In one magnificent moment, the time it took for a needle to drop on a vinyl disk, everything I thought about music changed. I was a big admirer of the Velvet Underground, and for a while spent a lot of time arguing with people–often strangers at parties–that the Velvets were bigger and more important than the Rolling Stones and Beatles combined. So, it was a no brainer when I read a review in the pages of Spin magazine in which a Spin critic raved over a new Canadian band, Cowboy Junkies, and their new album, especially their cover of “Sweet Jane.” The reviewer went on to describe the album as “the perfect 3am listening music.’
I was sold. I immediately–within an hour–ran out and bought the record, brought it home, and was stunned by the sweet, resonant a capella voice that embraced me, with a mournful, unanticipated beauty.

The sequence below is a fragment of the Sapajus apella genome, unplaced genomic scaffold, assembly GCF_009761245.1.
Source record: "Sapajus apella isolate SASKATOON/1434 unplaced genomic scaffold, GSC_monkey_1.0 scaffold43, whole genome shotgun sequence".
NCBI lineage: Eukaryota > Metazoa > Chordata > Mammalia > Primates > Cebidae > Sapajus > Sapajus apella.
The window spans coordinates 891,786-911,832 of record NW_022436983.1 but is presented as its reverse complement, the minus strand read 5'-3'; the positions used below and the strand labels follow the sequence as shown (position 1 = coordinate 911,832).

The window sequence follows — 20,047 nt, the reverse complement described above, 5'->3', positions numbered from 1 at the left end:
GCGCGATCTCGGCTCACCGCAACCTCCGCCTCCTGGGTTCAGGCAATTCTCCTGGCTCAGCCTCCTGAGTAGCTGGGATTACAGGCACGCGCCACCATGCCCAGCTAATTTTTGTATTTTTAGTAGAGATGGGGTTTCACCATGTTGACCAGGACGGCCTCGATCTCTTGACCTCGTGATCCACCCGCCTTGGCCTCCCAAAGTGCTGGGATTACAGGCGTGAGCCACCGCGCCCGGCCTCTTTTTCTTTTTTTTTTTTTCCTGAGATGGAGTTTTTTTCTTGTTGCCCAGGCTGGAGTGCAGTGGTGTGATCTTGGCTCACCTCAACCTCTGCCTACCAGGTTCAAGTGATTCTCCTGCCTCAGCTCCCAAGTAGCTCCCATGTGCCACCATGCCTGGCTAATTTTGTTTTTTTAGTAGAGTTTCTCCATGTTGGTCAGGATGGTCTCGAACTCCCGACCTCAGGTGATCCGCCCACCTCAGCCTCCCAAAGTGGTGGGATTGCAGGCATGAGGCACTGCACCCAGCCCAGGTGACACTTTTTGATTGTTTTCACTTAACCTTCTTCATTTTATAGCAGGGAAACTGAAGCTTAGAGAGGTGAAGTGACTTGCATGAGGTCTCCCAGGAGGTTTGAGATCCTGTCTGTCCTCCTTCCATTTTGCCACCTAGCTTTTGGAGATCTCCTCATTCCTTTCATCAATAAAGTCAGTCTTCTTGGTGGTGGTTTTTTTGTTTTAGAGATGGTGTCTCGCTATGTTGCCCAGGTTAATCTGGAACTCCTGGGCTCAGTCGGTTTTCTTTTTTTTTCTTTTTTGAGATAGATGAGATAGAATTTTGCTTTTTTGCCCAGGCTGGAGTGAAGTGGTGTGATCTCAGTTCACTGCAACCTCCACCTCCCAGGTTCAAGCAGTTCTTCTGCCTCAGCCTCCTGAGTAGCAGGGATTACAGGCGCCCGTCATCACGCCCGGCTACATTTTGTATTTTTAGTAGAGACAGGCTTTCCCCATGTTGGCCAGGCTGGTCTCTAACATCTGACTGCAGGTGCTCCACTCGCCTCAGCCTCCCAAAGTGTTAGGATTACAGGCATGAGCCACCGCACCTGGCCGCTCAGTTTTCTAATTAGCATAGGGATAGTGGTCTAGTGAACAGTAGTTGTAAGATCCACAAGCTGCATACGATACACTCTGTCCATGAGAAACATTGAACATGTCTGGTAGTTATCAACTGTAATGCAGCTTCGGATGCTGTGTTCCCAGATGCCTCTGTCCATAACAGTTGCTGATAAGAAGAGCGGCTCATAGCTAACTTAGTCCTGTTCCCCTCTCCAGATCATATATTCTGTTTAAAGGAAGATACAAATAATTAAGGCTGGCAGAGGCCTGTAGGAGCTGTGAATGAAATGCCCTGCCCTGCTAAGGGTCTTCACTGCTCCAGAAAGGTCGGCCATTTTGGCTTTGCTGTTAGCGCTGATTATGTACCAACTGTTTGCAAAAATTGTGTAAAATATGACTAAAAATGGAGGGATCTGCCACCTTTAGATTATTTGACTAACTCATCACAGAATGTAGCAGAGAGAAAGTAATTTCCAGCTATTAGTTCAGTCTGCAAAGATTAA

Sweet Jane. 1989. The Johnny Carson “cameo” is a nice bonus.
The rest of the album, the Trinity Sessions, was equally remarkable. Recorded at Toronto, Ontario’s Church of the Holy Trinity on a cold day in late November 1987, the band huddled around a single microphone and made what is quite possibly the most intimate album ever made, its eclectic mix covers and originals begging the question: was it rock, or folk, or country, or blues? My friend Brett Day, the notorious, British-born Pittsburgh-based sculptor, musician, and all-around renaissance man, once proclaimed, “when I first heard “Trinity” I thought, “my god, punk rock music can absolutely be played at 1 mile per hour.” He came as close as anyone to hitting the nail on the head.
There’s a moment, on the live album 200 More Miles, when a fan shouts “Rock and Roll!” between songs, and singer Margot Timmins, who always seems to have a cup of tea and a vase of flowers on hand for performances, leans into the microphone and says. “Well, before I rock and roll I always like to sit down….” which is deeply informative.
More than a quarter of a century later, the Junkies remain my favorite band. I’ve seen them several dozen times live, more often than not for free (for a long time they had a real penchant for doing festival shows) and the love affair continues….